Yes, says Visagan Naidoo, Head of Business Advisory at Mindworx
Late last year Mindworx, the South African digital consulting and talent agency, conducted a research survey into the impact of Covid on business among its own cross-sectoral and varied clientele. One of the key findings was a lack of real knowledge about the value of people analytics.
According to Visagan Naidoo, Head of Business Advisory at Mindworx, people analytics is a business tool that can make a real contribution to organisation’s and in fact, the country’s recovery. ‘Used right, it goes further than economics. Covid continues to put everyone under so much pressure. Across the country ordinary people have worked really hard to keep their companies running. People analytics helps managers recognise every contribution and fully engage existing staff, even as it hones their performance and efficiency,’ says Naidoo.
Every HR department holds a wealth of data on its company’s people that could be used to great benefit. This ranges from static data on each employee that has been gathered since their recruitment process, to ongoing data regularly collected such as performance reviews, satisfaction surveys among clients, and achievements. Analysing this information aids understanding, supports decision-making and strengthens relationships.
A good analysis tool will show every individual’s level of engagement in the organisation. Naidoo says that as much as you know your people and have a strong sense of the relationships between them, clients are often surprised by the extent and depth of interactions of some staff.
‘It’s always useful to know who your anchor people are, the ones that others turn to and engage with the most,’ says Naidoo. ‘This intelligence about soft skills allows you to measure their effectiveness, allocate their time wisely, make better decisions with them, and justify those decisions.’
There is just as much value in knowing which staff feel excluded. Lockdown has highlighted that while support and admin staff are essential, their need for engagement is often overlooked. They’re not routinely included in meetings or engaged as much as public-facing staff are, and knowing this enables you to be more inclusive with them to head off potential problems.
Being away from the office has also taught us the value of ensuring that we maintain the culture of our companies. Naidoo says analytics will show us which communication methods work best for which people. ‘The human touch is more important now that ever. With the right information it’s easy to engage with everyone in your organisation. You can have much deeper and more strategic conversations with people once you know what makes them tick – it really is that simple,’ he says.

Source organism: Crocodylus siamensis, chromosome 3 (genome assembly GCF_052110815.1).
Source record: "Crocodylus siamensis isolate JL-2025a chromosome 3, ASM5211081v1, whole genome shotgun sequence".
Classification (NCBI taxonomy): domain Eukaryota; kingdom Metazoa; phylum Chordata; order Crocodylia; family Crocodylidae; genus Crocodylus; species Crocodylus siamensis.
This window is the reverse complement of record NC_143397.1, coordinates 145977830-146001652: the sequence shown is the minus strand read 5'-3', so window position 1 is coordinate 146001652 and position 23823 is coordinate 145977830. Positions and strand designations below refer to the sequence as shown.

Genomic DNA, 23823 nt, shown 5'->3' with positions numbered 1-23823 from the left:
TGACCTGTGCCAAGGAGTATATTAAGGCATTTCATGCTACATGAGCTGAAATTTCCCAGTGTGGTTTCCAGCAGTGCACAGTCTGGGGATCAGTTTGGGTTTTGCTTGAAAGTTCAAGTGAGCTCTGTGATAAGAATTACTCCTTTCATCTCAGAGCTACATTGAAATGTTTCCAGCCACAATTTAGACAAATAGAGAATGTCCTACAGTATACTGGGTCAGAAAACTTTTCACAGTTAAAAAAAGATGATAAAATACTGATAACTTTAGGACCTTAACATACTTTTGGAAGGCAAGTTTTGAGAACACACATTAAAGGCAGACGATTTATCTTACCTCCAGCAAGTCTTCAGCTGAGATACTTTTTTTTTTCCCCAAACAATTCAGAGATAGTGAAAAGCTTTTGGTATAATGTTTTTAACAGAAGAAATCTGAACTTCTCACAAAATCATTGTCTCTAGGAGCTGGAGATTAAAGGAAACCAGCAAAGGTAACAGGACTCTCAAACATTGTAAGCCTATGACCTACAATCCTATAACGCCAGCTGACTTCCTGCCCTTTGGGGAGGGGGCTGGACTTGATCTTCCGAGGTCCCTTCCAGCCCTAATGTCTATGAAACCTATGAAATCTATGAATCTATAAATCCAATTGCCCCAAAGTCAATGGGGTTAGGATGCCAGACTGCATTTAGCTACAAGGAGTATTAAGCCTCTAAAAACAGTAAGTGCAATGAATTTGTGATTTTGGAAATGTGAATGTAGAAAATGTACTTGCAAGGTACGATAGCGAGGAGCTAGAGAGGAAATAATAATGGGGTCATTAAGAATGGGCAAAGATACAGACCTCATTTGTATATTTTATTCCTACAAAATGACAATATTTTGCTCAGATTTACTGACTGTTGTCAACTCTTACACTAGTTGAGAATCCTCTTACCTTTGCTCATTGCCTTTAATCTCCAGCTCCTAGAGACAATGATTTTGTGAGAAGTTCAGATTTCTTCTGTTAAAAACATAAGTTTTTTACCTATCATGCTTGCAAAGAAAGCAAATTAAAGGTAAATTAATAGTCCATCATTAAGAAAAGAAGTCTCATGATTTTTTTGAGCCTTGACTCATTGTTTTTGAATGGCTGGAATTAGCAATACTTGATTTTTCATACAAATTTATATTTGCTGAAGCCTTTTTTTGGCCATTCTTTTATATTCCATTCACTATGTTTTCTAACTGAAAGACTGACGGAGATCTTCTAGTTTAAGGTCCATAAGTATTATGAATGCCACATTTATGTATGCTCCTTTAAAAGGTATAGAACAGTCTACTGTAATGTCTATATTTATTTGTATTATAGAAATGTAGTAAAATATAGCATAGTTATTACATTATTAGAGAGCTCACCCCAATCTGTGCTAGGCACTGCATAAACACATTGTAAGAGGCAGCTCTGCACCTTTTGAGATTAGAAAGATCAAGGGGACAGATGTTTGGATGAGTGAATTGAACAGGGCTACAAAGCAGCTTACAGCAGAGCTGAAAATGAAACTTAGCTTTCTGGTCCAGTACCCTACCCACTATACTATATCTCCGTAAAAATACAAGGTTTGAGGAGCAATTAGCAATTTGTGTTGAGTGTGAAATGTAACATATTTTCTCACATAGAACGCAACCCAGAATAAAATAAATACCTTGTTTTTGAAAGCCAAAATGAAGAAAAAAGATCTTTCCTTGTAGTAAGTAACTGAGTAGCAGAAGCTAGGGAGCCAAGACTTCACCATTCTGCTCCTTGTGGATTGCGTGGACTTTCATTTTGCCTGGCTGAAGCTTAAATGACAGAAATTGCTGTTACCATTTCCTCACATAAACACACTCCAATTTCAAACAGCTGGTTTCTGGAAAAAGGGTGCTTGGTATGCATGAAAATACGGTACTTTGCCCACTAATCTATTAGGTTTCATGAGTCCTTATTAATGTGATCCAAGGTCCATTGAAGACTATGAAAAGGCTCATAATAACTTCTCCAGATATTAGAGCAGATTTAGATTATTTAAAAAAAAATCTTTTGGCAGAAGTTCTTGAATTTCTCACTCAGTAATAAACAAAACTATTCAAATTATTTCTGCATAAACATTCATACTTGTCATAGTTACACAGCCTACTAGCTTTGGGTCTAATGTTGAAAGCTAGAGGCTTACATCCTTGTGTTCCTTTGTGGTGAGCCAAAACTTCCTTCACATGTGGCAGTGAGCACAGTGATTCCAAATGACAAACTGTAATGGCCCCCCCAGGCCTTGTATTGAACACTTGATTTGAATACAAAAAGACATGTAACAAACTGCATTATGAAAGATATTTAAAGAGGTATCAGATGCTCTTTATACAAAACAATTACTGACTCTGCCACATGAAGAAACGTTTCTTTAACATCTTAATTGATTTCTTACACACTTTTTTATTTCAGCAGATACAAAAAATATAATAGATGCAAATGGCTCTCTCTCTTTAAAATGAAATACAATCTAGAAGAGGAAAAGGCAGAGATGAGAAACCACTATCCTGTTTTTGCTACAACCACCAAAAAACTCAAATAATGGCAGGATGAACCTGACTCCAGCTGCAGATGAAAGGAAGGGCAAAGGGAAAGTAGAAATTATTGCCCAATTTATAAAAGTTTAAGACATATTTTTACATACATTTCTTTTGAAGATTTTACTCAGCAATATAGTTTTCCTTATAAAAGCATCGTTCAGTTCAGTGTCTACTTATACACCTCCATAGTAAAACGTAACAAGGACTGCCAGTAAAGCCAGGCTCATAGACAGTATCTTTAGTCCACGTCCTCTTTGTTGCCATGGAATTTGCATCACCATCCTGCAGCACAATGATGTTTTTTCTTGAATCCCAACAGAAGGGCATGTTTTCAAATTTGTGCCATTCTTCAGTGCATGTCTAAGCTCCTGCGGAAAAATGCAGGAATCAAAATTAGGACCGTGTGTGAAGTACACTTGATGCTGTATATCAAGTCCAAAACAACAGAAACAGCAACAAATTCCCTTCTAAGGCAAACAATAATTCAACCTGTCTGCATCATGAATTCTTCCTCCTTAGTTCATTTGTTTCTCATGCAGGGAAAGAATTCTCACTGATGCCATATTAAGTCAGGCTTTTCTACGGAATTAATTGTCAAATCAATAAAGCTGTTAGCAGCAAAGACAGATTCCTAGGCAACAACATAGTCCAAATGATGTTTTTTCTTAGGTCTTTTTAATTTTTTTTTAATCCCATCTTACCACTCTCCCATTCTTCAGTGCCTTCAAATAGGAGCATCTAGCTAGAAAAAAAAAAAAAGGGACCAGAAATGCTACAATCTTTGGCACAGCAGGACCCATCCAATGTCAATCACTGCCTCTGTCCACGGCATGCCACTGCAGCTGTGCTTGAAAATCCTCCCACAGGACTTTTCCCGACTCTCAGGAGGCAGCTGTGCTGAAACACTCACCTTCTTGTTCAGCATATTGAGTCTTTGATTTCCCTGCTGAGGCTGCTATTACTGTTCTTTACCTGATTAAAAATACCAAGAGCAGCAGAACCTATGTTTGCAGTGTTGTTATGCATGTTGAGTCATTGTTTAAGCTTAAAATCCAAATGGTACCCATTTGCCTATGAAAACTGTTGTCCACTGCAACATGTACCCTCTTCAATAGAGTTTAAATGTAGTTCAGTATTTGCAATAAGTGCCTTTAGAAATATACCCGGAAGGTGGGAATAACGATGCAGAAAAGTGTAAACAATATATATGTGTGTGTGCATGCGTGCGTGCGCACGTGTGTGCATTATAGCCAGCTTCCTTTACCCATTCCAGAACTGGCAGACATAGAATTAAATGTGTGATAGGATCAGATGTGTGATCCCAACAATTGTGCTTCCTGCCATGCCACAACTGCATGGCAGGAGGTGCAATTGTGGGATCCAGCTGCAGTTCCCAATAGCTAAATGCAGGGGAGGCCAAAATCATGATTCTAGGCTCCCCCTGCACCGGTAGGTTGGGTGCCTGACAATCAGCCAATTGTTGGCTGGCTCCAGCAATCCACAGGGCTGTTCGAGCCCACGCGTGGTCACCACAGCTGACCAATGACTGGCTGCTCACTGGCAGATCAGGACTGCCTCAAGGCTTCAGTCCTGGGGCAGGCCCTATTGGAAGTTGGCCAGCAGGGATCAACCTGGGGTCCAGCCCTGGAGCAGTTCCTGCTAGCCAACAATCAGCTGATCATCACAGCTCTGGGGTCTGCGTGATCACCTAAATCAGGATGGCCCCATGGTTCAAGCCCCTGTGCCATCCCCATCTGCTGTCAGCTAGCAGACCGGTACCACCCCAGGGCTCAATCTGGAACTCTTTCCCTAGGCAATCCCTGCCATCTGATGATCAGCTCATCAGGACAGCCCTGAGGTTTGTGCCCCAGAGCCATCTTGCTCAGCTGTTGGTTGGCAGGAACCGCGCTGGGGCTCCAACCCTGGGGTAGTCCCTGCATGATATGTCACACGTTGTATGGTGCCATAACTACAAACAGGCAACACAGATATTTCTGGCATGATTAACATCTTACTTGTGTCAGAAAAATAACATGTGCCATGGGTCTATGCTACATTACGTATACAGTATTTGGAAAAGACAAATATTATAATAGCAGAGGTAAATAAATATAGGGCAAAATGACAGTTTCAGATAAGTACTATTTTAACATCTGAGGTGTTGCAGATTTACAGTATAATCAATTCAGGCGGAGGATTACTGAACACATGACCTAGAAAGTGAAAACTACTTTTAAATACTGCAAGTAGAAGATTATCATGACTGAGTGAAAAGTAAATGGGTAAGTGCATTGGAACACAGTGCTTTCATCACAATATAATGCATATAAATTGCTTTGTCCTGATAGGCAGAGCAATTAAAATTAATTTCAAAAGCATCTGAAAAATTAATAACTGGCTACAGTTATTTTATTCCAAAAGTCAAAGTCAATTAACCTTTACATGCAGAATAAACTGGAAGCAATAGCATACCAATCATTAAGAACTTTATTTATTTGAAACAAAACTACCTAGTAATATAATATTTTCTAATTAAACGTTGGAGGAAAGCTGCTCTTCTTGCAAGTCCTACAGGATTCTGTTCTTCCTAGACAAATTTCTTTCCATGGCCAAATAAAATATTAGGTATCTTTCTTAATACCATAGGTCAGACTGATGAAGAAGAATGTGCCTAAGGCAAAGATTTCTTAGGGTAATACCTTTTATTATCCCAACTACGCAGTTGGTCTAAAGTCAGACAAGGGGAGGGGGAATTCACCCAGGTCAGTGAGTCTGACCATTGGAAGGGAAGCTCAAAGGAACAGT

Analysis will also clearly show your most cost-effective hires down to a granular level – and it will show the opposite too. The cost of hiring the wrong person is more expensive than initial recruitment costs, so it’s useful to have clarity on the most effective hiring methods for your business. Knowing where you consistently find your best people enables you to focus recruitment drives there.
An aspect of people analytics that Mindworx clients find particularly rewarding is the justification to retrain rather than fire and hire. Between the move towards digital transformation and Covid-induced job insecurity, reskilling has become more important than ever.
According to Naidoo, ‘Training is more cost-effective and efficient than recruiting. You want to keep your tried and trusted staff and they want to keep their jobs. Retraining enables everyone to grow, and in the most cost-effective way. People who have multiple skills and have worked in more than one department are the people who get promoted because they’re better equipped for management roles.’
As enthusiastic as he is about people analytics, Naidoo is very clear that it is a tool to aid decision-making and experience, not to replace them. ‘It’s so important to retain the instinctive judgement of the management team. Data provides the support to make informed decisions and gives managers confidence in their judgement,’ he says.
Before starting a people analytics project, it is best to identify the needs it should meet, and articulate requirements and objectives. The next step is to mobilise the heads of the HR, IT and Finance departments to decide on a roadmap, and then seek out the service provider and analysis tool that best suit your organisation.
‘People analytics takes the guesswork out of your most valuable asset – your people – and will pay for itself quickly and repeatedly,’ says Naidoo.
This article was published on the 15th of January on iAfrica